Last post Jul 24, 2015 06:51 PM by qingl77
Jul 16, 2015 04:18 PM|qingl77|LINK
I am puzzled about the words "With a backplane enabled" in the following statement:"One solution is to forward messages between servers, using a component called a backplane. With a backplane enabled, each application instance sends messages to the backplane,
and the backplane forwards them to the other application instances."
The reason I ask the above SignalR Backplane enabling problem is motivated by the following:
A WebRole with SignalR Hub server scale out using Service Bus. It periodically sends 10 messages to ten stores (with
store ID from 0 to 9). When it receives a SignalR client (representing a store) connection, it puts connectionId and storeID (as group name) into Hub.Groups. It uses Clients.Group(storeID).send() to send the message to client.
Deploy it to Azure Cloud with 3 instances for load balancing.
When only one store client (SignalR client)
connects to one WebRole instance (using Azure load balancing), the client receives only the message for that store but only from one server instance. Until I have more such clients connecting to other server instances (possibly represent different stores),
each store client starts to receive messages for its store but from all 3 server instances.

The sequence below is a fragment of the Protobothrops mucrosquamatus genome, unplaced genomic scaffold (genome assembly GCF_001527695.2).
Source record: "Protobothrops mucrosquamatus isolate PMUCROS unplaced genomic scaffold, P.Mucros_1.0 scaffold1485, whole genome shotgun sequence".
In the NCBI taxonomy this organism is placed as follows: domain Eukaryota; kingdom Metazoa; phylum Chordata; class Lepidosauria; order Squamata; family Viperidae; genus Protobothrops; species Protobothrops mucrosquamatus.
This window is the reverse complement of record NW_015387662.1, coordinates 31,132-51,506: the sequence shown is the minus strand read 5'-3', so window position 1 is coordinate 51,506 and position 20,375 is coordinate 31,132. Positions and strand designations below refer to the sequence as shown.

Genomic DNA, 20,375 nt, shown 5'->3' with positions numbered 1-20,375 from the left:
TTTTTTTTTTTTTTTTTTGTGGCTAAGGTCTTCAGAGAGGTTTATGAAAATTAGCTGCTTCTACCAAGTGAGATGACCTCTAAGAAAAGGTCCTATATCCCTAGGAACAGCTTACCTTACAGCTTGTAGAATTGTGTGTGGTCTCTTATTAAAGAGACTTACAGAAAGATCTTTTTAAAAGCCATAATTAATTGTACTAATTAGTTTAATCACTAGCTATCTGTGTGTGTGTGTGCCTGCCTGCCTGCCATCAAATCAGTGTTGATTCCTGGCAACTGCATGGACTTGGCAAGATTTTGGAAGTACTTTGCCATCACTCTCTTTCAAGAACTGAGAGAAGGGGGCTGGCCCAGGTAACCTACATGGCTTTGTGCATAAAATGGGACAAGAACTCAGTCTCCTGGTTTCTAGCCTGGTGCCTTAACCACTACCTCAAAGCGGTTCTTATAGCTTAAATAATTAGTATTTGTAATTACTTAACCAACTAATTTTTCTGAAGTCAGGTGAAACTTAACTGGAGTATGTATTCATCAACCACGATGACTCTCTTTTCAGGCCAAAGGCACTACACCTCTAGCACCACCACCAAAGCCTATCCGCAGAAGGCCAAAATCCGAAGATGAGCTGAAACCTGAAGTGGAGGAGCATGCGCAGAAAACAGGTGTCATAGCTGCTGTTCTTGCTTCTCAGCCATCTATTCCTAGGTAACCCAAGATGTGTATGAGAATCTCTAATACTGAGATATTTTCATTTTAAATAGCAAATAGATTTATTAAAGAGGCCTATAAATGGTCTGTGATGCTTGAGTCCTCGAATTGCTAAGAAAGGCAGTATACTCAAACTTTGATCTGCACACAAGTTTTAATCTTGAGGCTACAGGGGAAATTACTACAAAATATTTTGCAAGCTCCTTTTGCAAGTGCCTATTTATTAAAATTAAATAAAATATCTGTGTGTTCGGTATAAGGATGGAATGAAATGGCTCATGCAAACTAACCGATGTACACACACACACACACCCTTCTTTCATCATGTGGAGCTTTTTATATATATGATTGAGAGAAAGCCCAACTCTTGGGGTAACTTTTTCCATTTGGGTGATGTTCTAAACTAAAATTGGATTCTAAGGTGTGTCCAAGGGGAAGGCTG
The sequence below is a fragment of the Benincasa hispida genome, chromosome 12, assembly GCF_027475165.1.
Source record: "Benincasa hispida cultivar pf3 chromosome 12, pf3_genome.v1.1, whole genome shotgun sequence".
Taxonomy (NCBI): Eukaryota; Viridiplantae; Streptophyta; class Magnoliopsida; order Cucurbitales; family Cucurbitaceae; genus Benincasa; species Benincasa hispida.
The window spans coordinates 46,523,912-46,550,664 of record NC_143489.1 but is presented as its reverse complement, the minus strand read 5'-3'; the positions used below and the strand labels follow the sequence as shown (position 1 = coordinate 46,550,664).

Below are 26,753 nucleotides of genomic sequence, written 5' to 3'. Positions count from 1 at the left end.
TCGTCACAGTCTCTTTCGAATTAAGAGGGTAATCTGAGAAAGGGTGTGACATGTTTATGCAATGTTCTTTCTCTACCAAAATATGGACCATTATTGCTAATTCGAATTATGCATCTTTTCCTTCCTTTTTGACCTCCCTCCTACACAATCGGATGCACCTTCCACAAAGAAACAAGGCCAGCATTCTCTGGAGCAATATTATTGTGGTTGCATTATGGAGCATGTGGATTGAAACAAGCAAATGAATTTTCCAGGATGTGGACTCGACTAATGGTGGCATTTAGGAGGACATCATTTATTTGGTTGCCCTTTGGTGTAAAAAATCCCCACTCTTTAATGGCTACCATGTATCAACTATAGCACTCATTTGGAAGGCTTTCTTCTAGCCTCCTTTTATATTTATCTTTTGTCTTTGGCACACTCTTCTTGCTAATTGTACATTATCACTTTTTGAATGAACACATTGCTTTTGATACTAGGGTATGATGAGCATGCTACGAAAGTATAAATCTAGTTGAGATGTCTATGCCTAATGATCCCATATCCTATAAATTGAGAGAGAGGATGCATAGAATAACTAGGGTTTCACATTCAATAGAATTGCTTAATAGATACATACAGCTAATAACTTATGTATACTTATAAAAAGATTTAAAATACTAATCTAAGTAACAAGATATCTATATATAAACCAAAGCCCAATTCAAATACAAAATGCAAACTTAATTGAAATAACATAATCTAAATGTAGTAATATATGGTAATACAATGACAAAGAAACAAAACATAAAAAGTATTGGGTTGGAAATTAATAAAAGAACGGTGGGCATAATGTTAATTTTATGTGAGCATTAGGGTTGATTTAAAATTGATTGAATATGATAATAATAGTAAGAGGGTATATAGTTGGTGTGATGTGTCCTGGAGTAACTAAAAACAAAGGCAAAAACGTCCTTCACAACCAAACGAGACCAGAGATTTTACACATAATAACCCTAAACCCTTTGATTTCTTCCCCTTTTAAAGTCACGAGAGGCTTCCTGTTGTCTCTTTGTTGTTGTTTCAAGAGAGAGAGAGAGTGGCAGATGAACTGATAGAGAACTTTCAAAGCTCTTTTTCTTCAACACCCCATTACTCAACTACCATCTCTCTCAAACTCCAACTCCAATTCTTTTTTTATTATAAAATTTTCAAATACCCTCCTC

Jul 17, 2015 08:24 AM|XIII|LINK
can you please specify in the future where you got the information/documentation from? Likely it comes from the SignalR documentation but now we would have to search.
The backplane is just a way to pass information to servers on which the same SignalR application runs but that you want to keep in sync with one another. Best way to see it is in the following picture:
Jul 17, 2015 11:28 AM|qingl77|LINK
The statement I quote is from "Introduction to Scaleout in SignalR" http://www.asp.net/signalr/overview/performance/scaleout-in-signalr, the same document you refer to.
The problem is that when using Clients.Group(name).send(message), the message won't send from the SignalR server instance to backplane while it has no SignalR client to connect to. However, using broadcasting Clients.All.send(message) will have no such problem.
Jul 17, 2015 12:51 PM|qingl77|LINK
My last comment is not quite correct. My test finds: Even you use broadcast Clients.All.send(message) on all instances of SignalR Server Hub, a SignalR client only receives the message from the Server instance it connected to, not from all Server instances
until those instances are connected by some other SignalR clients.
Jul 24, 2015 06:51 PM|qingl77|LINK
My message sent a week ago is still waiting for answer: In the Microsoft "Introduction to SignalR scale out" article, it states
"With a backplane enabled, each application instance sends messages to the backplane, and the backplane forwards them to the other application instances."
In my test, this "backplane enabled" for a particular SignalR server instance in Azure Cloud (a WebRole) means to have at least one SignalR cleint connecting to that instance. This may be a problem when an instance without any SignalR client connected receives
HTTP request designated to a SignalR client connected by other instance of the same Web Role. Backplane will simply not do routing.
My question is: is there some configuration (maybe in server code) to make all of SignalR server instances "backplane enabled" without relying on those instances connected by SignalR client?